So why the misconceptions? Sure there’s a right-wing noise machine in this country, but that can’t explain everything. OK so Kerry never promised to balance the budget, but neither did Clinton or most other Democrats (save ironically for FDR in 1932). Still, Kerry promised to reduce the deficit and restart PAYGO. Is the public so concerned about budget balancing that they punished Kerry for that? Sure they did-and if you believe that I have a bridge in Manhattan to sell you. Oh yeah, and George Bush’s iPod is chock full of rap music.

Most likely the misconceptions arise from the view that the only way to balance the budget is raise taxes and or cut spending and each parties’ inhibitions (or lack thereof) about tax and spending. Both parties are wary of raising taxes, though the Democrats are less so than the Republicans (espeically rich folks taxes). Except for some parts of the military (though not Vet Hospitals and body armor) and corporate welfare, the Republicans have no inhibitions about cutting spending-if only politics didn’t get in the way.

While Democrats are certainly willing to admit there is wasteful spending in the budget and are willing to cut those specific items, most Democrat proposals call for expansions in government programs. Not that there’s anything wrong with that– Show me a parent with a college bound child who doesn’t want to expand student loans and Pell Grants and I’ll show you a Wal-Mart that pays a living wage (and respects women and minorities while their at it).

So post-1913 Democrats have a better record of fiscal responsibility than the Republicans-and that record stretches farther back than the lifetimes of most people reading this article.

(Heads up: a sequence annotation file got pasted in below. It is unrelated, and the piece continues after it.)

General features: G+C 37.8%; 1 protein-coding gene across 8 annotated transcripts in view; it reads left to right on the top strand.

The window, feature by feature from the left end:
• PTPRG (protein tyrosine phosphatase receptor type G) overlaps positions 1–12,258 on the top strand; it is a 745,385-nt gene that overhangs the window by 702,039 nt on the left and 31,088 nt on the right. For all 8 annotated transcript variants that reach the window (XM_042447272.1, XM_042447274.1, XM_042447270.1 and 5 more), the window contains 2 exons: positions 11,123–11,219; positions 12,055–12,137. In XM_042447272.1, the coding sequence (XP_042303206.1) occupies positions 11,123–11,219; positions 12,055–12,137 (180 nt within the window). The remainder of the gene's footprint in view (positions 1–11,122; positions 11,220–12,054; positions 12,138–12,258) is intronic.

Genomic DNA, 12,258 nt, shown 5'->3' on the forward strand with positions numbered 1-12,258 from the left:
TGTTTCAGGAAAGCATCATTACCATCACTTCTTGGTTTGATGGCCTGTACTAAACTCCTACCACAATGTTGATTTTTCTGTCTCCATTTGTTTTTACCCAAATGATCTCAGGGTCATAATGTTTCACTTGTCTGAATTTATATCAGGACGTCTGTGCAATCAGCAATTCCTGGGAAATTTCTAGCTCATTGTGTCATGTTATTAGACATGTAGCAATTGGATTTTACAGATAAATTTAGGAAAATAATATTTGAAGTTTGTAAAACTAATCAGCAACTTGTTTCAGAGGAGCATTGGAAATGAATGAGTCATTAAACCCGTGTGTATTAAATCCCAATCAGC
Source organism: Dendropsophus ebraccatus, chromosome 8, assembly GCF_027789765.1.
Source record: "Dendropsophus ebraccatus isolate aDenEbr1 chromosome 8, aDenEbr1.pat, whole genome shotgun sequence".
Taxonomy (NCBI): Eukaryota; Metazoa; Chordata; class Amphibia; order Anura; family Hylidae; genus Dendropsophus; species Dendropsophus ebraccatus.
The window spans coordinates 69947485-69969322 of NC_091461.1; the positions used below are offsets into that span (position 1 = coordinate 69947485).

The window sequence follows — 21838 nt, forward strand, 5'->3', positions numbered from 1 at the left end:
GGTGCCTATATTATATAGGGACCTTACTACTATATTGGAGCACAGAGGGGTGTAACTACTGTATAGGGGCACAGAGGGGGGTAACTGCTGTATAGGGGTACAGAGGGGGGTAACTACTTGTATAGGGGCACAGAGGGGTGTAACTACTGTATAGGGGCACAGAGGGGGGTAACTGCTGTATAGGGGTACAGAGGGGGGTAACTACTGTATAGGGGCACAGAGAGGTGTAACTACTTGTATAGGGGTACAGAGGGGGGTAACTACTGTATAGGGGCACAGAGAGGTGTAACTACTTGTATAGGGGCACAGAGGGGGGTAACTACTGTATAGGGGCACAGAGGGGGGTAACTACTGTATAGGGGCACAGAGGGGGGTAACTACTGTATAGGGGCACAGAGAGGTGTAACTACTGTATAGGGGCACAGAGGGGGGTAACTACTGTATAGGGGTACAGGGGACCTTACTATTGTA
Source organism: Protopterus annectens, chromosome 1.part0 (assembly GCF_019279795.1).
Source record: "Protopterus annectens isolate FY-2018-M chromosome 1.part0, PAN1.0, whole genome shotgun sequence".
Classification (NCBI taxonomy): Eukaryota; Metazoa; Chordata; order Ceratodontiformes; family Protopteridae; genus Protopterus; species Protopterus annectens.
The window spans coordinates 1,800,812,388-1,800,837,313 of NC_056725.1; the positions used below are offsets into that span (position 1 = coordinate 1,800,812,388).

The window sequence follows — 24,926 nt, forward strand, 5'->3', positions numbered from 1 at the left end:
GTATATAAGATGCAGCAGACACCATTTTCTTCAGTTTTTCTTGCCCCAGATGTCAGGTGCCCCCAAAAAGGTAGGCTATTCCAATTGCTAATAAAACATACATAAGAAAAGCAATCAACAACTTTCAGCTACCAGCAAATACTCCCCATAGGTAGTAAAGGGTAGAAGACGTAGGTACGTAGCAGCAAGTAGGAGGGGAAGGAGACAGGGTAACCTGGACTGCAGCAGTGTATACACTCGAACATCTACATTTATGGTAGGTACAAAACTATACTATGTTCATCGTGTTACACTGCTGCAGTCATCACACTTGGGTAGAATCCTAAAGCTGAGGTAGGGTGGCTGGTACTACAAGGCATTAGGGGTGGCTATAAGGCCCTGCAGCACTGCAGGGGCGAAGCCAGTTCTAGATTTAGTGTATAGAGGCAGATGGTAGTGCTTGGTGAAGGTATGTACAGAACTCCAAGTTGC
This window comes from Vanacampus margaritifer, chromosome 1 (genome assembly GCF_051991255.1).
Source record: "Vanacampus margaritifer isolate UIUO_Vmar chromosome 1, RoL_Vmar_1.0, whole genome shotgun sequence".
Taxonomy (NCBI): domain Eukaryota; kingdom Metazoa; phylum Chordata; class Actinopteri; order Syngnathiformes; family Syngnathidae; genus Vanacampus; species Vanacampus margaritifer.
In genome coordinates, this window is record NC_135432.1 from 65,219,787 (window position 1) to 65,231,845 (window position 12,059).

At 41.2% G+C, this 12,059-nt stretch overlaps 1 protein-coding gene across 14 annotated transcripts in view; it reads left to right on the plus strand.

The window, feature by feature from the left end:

Next: Balancing the Budget is Great-If It’s Done Correctly

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About Nick

Teacher of Social Studies. Born in the 1970s. History major, music minor. Big Baseball fan. Economic progressive.
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2 Responses to The Budget, Taxes: Myths about the GOP, Dems, and Taxes and Spending

  1. Ron Chusid says:

    Another consideration is that, even if true that your chances are greater for a cut in Federal taxes under Republicans, this isn’t necessarily the best course even if your financial bottom line is motivating your vote.

    When Republicans cut taxes this may just lead to shifting higher local and state taxes as other levels of government must make up revenue to pay for needed services.

    It might cost you more in the long run in some services aren’t provided by government and you have to pay on your own.

    Tax cuts not accompanied by spending cuts increase the deficit which ultimately acts as a hidden tax by decreasing the long term value of savings.

  2. Nick says:

    Oops. Should’ve been “Harry Truman raised taxes to pay for the KOREAN War.”

    A lot of good points Ron. I especially agree that “It might cost you more in the long run in some services aren’t provided by government and you have to pay on your own.” Let’s say you vote for a politican who promises-and does-cut taxes. In the meantime, your local sewage system becomes old and decrepit-so the sewage backs up a and floods your home. “Where was the government while this sewage system was going to hell?” the anti-tax guy asks. Sir, it couldn’t afford to do its job-it was too busy giving you money. Oh well, at least you can take your tax refund-too bad you have to spend it on a new basement.